Deque Implementation in Java

A Deque (pronounced as "deck") stands for "Double Ended Queue." It is an abstract data type that generalizes a queue, allowing elements to be added or removed from both the front and the rear. This provides a greater degree of flexibility compared to a traditional queue or stack. It can be seen as a hybrid of both stack and queue data structures.

In this article, we will dive deep into implementing a deque in Java, exploring its operations, and understanding its potential use cases. 

Deque Operations

The primary operations associated with a deque include: 

  • Inserting an element at the front
  • Inserting an element at the rear
  • Deleting an element from the front
  • Deleting an element from the rear. 

Deque Implementation using Java's LinkedList

Java's LinkedList class (from the java.util package) inherently supports all deque operations. We will harness this capability to construct our deque:

import java.util.LinkedList;

class Deque<T> {
    LinkedList<T> dequeList = new LinkedList<T>();

    // Adds an item at the front of Deque.
    public void insertFront(T item) {

    // Adds an item at the rear of Deque.
    public void insertRear(T item) {

    // Removes the front item from Deque.
    public T removeFront() {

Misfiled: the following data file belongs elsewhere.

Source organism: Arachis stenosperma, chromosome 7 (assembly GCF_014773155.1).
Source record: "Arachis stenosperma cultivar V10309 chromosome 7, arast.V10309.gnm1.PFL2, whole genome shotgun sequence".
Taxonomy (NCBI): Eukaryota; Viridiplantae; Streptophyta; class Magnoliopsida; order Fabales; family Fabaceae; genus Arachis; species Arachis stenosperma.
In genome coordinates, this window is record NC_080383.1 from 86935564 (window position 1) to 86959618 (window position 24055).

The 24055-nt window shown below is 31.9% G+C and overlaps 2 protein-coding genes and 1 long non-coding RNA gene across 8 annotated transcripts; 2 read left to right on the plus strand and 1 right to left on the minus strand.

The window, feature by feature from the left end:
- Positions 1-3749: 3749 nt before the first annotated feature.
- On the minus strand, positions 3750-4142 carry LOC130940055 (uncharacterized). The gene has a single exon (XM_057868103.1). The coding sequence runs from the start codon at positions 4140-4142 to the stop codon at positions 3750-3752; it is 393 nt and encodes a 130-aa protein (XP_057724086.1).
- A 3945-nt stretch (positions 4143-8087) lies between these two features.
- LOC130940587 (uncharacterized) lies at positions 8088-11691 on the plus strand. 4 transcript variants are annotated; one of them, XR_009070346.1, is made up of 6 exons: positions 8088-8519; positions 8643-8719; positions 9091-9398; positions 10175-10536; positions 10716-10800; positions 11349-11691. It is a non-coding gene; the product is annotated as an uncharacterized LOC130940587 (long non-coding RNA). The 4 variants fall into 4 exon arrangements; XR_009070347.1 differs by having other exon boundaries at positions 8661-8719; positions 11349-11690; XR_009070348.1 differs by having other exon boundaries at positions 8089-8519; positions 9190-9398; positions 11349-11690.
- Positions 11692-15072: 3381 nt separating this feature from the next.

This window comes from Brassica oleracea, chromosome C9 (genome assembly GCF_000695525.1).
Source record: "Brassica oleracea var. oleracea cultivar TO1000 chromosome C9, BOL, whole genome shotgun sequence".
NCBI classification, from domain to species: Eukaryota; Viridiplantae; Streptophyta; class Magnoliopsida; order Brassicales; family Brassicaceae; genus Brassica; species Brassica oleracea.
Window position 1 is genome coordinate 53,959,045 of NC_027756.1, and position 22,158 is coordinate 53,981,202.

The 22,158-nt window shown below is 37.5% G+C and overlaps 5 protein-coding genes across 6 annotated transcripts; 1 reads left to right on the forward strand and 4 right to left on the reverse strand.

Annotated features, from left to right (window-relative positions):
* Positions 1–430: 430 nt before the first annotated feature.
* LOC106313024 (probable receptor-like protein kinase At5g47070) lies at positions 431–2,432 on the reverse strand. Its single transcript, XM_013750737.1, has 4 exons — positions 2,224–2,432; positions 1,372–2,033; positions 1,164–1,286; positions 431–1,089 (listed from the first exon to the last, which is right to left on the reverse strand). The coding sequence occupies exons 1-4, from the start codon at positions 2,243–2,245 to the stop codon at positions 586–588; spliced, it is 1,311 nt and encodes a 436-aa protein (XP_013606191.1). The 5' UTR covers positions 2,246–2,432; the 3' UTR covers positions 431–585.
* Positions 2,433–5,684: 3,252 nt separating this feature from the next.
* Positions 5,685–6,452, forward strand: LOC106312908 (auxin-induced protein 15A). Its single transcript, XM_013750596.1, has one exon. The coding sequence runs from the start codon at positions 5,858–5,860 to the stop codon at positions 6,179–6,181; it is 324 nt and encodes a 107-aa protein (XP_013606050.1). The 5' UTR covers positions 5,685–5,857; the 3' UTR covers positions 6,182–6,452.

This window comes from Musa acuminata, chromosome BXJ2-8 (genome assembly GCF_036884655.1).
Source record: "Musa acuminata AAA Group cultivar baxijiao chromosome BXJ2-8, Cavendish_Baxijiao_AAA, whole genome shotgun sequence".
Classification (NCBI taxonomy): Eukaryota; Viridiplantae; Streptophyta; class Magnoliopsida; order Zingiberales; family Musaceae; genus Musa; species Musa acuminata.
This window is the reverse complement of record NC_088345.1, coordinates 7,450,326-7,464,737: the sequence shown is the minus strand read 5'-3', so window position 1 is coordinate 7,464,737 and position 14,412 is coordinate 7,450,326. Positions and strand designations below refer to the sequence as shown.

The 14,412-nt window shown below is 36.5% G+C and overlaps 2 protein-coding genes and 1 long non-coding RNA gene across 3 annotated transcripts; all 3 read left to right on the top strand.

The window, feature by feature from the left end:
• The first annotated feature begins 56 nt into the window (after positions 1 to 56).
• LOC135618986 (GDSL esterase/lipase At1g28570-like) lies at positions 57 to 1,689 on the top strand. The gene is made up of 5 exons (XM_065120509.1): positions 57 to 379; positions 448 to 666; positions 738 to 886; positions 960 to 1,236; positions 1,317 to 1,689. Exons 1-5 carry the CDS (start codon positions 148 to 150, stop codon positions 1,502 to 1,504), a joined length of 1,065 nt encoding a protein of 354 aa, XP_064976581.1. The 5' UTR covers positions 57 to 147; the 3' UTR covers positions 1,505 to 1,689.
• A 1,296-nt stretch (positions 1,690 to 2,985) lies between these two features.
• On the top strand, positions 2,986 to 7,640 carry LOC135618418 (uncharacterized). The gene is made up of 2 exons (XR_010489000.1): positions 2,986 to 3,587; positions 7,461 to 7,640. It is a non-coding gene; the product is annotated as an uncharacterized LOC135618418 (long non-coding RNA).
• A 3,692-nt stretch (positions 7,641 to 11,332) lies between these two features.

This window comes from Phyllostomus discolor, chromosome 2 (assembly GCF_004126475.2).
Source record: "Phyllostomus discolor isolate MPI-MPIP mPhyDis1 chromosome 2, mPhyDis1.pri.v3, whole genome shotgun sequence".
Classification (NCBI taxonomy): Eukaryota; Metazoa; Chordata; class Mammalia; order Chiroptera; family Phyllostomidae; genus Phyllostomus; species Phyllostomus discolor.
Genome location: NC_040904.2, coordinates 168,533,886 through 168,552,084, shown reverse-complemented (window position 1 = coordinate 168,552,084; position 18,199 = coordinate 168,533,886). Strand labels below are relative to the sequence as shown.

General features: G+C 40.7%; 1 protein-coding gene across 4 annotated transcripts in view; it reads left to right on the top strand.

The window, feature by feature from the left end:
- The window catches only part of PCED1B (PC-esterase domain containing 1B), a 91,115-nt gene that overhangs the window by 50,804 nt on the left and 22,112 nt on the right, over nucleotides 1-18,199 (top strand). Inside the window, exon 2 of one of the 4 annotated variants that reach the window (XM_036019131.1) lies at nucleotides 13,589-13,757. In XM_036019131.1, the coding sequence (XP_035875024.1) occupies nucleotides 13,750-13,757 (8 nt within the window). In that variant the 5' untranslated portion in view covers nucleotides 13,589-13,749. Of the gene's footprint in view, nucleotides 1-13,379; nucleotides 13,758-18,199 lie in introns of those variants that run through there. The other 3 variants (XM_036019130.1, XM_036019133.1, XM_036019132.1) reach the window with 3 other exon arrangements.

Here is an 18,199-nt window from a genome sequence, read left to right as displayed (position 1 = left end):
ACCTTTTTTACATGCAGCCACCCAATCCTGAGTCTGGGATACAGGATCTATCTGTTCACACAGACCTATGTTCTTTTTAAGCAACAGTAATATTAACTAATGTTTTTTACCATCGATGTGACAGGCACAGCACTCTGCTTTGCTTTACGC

return dequeList.pollFirst();

    // Removes the rear item from Deque.
    public T removeRear() {
        return dequeList.pollLast();

    // Gets the front item from Deque without removing it.
    public T getFront() {
        return dequeList.peekFirst();

    // Gets the rear item from Deque without removing it.
    public T getRear() {
        return dequeList.peekLast();

    // Checks if the deque is empty.
    public boolean isEmpty() {
        return dequeList.isEmpty();

    // Returns the size of the deque.
    public int size() {
        return dequeList.size();

Testing the Deque Implementation:

public class Main {
    public static void main(String[] args) {
        Deque<Integer> deque = new Deque<>();


        System.out.println("Front: " + deque.getFront());   // 5
        System.out.println("Rear: " + deque.getRear());     // 25


        System.out.println("Front after removing: " + deque.getFront());   // 10
        System.out.println("Rear after removing: " + deque.getRear());     // 20


Front: 5
Rear: 25
Front after removing: 10
Rear after removing: 20

Advantages of Deque

Versatility: Deque seamlessly integrates the features of both stacks and queues. 

Flexibility: Deque's design allows you to manipulate both ends, making it ideal for scenarios requiring dynamic data handling. 

Efficiency: Operations on a deque (using a doubly-linked list) generally run in constant time, making them efficient.